Of course, the fun bits are the ones where I get to play around with video FX filters, and that sort of thing.  There's a distinct lack of said bits in this project, as it's supposed to be fairly realistic, and I'm not allowed to go off on one and produce some massively arty-farty piece of surrealist film.  Un Chien Surreyou this project is not.  But there is the odd little piece, e.g. the glow-in-the-dark passball footage.  Yes, I filmed the glow-in-the-dark passball game.  And you know what?  It worked.  I've run a little filter on the footage to emphasise the glowy bits, but it basically worked, and so for the first time in its 4-year history, the RH glow-ball game gets featured on the official video.

There will also (hopefully) be some graphical intertitles to announce the beginning of each new thematic section, and designing and making these is a nice little something which I'm saving for later on.  It'll serve as Workflow Pudding, after the endless brussels sprouts of the main editing process.


After typing the previous paragraph, I briefly considered removing the phrase Workflow Pudding, and trademarking it before typing it anywhere again.  But then I decided that this would be churlish, so I'll release it to the public domain instead.  The public domain has given me many wonderful things (the GNU Image Manipulation Program, Audacity, OpenSong, etc...), so it can have my little phrase in return.

*Returns to the main point*

Anyway... for those of you who were at RH, the following should make sense to you: so far I've cut together all my footage from Glowball, LaserQuest (all 1 clip of it), Dorking Leisure Centre, the fire, and Littlehampton, plus some from Crawley (not all of it though).  Haven't got any Box Hill or Concert clips in yet.  If you weren't at RH, then you'll just have to take it on trust that that lot makes some sense.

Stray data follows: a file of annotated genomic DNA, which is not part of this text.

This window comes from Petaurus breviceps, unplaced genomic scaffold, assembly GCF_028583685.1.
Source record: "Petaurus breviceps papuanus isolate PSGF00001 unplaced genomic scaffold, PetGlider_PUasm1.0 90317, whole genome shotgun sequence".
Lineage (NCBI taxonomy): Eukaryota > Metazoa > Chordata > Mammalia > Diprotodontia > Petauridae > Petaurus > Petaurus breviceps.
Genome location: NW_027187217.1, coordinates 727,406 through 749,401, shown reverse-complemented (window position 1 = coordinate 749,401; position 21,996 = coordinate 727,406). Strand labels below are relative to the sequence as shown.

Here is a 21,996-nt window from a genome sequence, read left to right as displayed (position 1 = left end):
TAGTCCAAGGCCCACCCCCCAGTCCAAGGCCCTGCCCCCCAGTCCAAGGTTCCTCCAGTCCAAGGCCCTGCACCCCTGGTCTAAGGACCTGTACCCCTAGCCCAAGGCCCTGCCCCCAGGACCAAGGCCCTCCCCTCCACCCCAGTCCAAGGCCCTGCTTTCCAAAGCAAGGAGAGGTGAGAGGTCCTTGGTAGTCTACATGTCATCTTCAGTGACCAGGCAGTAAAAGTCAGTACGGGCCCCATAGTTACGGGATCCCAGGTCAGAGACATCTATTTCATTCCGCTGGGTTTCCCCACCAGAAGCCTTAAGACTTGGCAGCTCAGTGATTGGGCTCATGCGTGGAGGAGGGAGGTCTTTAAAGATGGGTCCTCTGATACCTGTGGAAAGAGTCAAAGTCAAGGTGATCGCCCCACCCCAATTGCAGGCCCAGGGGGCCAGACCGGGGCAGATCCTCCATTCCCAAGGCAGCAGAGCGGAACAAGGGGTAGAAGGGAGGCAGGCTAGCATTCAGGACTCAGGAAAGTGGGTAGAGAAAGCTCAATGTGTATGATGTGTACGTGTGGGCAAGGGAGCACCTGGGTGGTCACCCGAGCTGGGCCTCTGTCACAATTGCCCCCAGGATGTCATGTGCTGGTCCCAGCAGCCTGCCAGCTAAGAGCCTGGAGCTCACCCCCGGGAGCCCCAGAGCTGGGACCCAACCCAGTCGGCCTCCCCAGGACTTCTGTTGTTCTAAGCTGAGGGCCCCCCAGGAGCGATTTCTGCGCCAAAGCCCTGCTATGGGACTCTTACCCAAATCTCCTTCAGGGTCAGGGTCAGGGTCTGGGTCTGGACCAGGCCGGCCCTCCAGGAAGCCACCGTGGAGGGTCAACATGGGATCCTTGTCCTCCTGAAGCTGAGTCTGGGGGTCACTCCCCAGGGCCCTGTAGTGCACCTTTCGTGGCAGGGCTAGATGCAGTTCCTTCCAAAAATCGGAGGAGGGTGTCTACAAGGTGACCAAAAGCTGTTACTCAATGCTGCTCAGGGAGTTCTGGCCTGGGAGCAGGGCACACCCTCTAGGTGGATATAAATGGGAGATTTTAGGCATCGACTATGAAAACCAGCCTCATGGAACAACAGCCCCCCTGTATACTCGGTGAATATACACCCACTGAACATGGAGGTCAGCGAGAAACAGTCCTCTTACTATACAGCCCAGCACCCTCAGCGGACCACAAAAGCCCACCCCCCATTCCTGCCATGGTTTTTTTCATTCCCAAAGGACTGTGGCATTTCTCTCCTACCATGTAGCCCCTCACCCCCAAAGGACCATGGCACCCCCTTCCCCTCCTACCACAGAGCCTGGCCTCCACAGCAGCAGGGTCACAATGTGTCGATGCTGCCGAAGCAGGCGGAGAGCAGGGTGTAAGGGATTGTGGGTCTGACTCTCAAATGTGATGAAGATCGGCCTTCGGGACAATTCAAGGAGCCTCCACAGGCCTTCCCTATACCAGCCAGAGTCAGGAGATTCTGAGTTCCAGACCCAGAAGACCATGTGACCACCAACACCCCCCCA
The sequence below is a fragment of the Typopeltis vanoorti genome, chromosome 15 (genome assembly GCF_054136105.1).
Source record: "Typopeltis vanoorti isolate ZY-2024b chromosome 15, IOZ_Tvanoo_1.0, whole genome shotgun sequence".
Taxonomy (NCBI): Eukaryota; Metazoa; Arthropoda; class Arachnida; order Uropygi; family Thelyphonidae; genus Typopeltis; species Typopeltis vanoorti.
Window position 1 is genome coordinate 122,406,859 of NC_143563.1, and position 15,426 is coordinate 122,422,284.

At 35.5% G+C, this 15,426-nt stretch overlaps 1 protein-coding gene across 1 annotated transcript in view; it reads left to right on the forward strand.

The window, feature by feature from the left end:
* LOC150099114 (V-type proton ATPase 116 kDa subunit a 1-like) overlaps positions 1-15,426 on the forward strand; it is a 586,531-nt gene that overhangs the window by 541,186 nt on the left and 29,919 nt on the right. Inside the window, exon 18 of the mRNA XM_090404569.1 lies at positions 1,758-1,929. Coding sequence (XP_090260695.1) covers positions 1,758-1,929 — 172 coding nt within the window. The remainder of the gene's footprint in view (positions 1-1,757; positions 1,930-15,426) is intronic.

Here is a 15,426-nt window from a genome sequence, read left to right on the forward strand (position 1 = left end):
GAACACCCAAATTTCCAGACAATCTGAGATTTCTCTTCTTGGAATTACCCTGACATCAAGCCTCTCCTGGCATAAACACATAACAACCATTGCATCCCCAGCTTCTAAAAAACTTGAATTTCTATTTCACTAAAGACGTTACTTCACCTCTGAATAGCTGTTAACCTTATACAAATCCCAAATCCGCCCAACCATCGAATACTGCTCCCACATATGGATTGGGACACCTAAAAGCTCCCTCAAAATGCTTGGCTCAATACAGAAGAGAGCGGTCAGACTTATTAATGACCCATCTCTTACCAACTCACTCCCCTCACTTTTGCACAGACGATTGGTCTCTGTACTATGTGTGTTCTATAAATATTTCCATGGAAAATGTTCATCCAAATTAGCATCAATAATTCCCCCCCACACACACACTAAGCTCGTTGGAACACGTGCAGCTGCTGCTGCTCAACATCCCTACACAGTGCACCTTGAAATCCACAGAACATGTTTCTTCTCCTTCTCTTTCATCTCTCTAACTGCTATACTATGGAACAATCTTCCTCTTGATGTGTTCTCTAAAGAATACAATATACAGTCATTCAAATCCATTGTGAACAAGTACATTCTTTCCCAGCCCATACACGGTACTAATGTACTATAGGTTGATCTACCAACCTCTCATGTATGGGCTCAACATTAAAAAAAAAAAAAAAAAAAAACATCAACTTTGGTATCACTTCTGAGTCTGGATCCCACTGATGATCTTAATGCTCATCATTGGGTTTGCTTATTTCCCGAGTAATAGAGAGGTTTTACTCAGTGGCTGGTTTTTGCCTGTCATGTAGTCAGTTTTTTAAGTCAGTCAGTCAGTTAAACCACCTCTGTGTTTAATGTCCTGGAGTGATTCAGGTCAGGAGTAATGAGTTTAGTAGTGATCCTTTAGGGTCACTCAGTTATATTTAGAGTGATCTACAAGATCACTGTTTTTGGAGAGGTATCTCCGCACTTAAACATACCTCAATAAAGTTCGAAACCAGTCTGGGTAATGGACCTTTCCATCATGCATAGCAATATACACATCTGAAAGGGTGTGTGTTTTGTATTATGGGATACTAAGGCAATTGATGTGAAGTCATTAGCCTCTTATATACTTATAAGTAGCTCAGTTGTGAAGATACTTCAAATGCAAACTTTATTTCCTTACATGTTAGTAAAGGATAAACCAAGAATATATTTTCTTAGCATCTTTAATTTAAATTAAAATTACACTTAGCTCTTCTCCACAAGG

I may or may not get round to editing a little preview and posting it on YouTube - if anyone has requests ("please can I be in the trailer?", "please can I not be in the trailer?", "I want to see some glowball footage", whatever) then I'm open to considering them.

So... ramblings over.  Back to Vegas 8]

- The Colclough

Wednesday 6 October 2010

Weird Child.

Little brother and sister each had a friend over to dinner today.  Had spaghetti, then trifle.

Sister's friend picked at the trifle (claimed she'd never seen or heard of it before - the poor deprived little mite!), and eventually decided she didn't really like it all that much.  After eating most of it anyway as part of the decision-making process, that is.

But then someone passed her what was left of the sugar-snap peas (ick), and she happily ate the whole lot.

So, she likes sugar-snap peas better than trifle.  This is bizarre and upsetting, but still sort of understandable - after all, some people don't like damp sponge cake, and others don't like cold custard.

But then, just as I was digesting this piece of weirdness, Mum tells me something even stranger: namely, that one of little sister's other friends likes cucumber better than chocolate.

This I am not sure I can handle.

I have a very definite view on the raison d'etre of cucumbers: they exist for the sole purpose of adding crunch to tuna sandwiches, which are otherwise a bit squishy and dull.  Outside of a tuna sandwich, a cucumber is a strange and meaningless thing.  Cucumbers are never, ever, under any circumstances an alternative to chocolate, and it is morally wrong to think otherwise.

I'm not sure I can handle much more of this...

- The Colclough

Tuesday 5 October 2010

That's Not Very Coherent

I tried to access my blog updates list just now, and I got this:

Someone's been drink-writing again.  It should be illegal 8p

Um... yeah, nothing important to say this morning.  Just throwing that one out there for my own amusement.

Did you like Megastropulodon?

- The Colclough